»The New Federal Adoption Law
It is often said that American child welfare policy operates like a pendulum. It swings from expressing the predominant objective of keeping troubled families together to making protection of children from parental harm its top priority. Family preservation and child safety are treated as two opposing ends of the spectrum of child welfare concerns. These shifts have not been based on any real changes in rates of child maltreatment. They are often responses to highly publicized incidents of abuse by parents or by the system and to the political currents surrounding child welfare debates. "Watching federal policy develop in the field of child abuse and neglect over the past two decades has been like watching the sunrise in Barrow, Alaska in late November!" proclaimed one expert. "Federal and state political action over the last several decades could be characterized as being symbolic rather than substantive, reactive and punitive rather than proactive and supportive (of either children or adults)."2
In reality, child welfare policy in the past century has never swung en-tirely to the side of family preservation or child protection. Federal and state policies have reflected to varying degrees both a family-centered and a child saving hilosophy. Programs designed to maintain poor children in their homes have existed alongside the practice of placing poor children in substitute care since the early 1900s. Although child welfare agencies abandoned an of fficial policy of removing children on grounds of poverty alone, they never fully embraced the policy of supporting poor families. Their professed concern for family preservation serves more as a justification for their continued reliance on child removals for parents who are deemed unreformable. ...
In the 1970s Congress began to examine the toll that foster care was taking on children and their families. Leading scholars criticized the child welfare system for unnecessarily removing children from their homes and leaving them to languish in foster care.3 Hearings on Capitol Hill revealed that federal policy created financial incentives for state child welfare authorities to prefer placing children in foster care over keeping families in tact.4 The federal government reimbursed states for the costs of out-of-home placements but not for services provided to families within the home. Stanford law professor Michael Wald noted in 1976 that, although state child welfare agencies received federal funds for each child in their custody, "the agency loses this money when the child is returned home, even though the agency must still provide services to the child."5 Congress attempted to correct the overemphasis on foster care by passing legislation that tied federal funding to reforms in states' approaches to child welfare. The Adoption Assistance and Child Welfare Act of 1980 encouraged states to replace costly and disruptive out-of-home placements with preventive and reunification programs. The law, which is still in effect today, requires that before placing children in foster care, state agencies must make "reasonable efforts" to enable them to remain safely at home. It also mandates that states make reasonable efforts to safely return children in foster care to their parents.
In the past several years, the pendulum of child welfare philosophy has swung decisively in the opposite direction. Congress has abandoned the focus on preventive and reunification programs it once expressed. Leading the way is the Adoption and Safe Families Act enacted by Congress in 1997 to amend the 1980 Child Welfare Act.6 President Clinton signed the law within a year of directing the federal government to take steps to double the number of foster children adopted annually to 54,000 by 2002.7 The new federal adoption law -- known as "ASFA" -- represents a dramatic change in the way the federal government deals with the overloaded foster care system. Its orientation has shifted from emphasizing the reunification of children in foster care with their biological families toward support for the adoption of these children into new families.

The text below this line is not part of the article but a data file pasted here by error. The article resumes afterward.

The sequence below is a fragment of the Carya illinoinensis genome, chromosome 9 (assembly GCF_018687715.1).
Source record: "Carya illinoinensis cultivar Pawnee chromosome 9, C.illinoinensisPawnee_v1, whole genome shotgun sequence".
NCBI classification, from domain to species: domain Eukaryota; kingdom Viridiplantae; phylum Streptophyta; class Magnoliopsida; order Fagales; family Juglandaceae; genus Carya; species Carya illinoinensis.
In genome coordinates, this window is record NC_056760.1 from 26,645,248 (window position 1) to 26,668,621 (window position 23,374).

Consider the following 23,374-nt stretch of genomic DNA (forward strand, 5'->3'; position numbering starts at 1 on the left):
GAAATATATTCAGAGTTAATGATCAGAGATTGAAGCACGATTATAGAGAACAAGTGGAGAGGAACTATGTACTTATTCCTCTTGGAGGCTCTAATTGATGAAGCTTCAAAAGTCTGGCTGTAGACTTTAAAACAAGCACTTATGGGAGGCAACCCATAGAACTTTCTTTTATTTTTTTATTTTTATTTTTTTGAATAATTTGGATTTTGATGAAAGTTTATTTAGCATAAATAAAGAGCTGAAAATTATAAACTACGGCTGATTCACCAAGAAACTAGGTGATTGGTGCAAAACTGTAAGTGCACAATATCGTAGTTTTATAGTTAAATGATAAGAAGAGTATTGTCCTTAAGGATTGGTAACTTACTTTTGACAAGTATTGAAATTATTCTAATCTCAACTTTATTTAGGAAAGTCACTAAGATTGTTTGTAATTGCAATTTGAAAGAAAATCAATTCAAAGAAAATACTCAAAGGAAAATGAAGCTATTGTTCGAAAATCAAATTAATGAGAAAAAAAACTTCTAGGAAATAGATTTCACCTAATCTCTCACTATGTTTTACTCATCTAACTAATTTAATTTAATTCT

Both ASFA and the 1980 Child Welfare Act reflect the prevailing wisdom that children in foster care should be quickly placed in permanent homes because the instability of foster care damages children's psychological and social development. The goal of permanency stands as a pillar of current child welfare philosophy. Two books were particularly influential in convincing policy makers that permanent homes are essential to healthy child development.8 Mass and Engler's Children in Need of Parents, published in 1959, was the first book to document foster care drift and the psychological harms that stem from multiple placements. The 1973 classic, Beyond the Best Interests of the Child, asserted that continuity in children's relationships with a caregiver is essential to normal psychological development. Its authors, Joseph Goldstein, Anna Freud, and Albert Solnit, argued that children separated from their parents can form bonds of attachment with other adults who fulfill the role of parent. The longer children are away from their biological parents, the more likely they will bond with their new "psychological parents." According to "psychological parent" theory, moving children after these bonds have formed causes serious emotional damage. Critics have soundly denounced this perspective for discounting the connections children maintain with their parents even while in substitute care, as well as children's ability to develop relationships with more than one "psychological parent."9 Empirical studies show, for example, that children in foster care suffer psychological harm when they are cut off from their family and that they benefit from contact with their parents during placement. Policy makers and judges nevertheless hold fast to the preeminence that Goldstein, Freud, and Solnit accorded permanency.10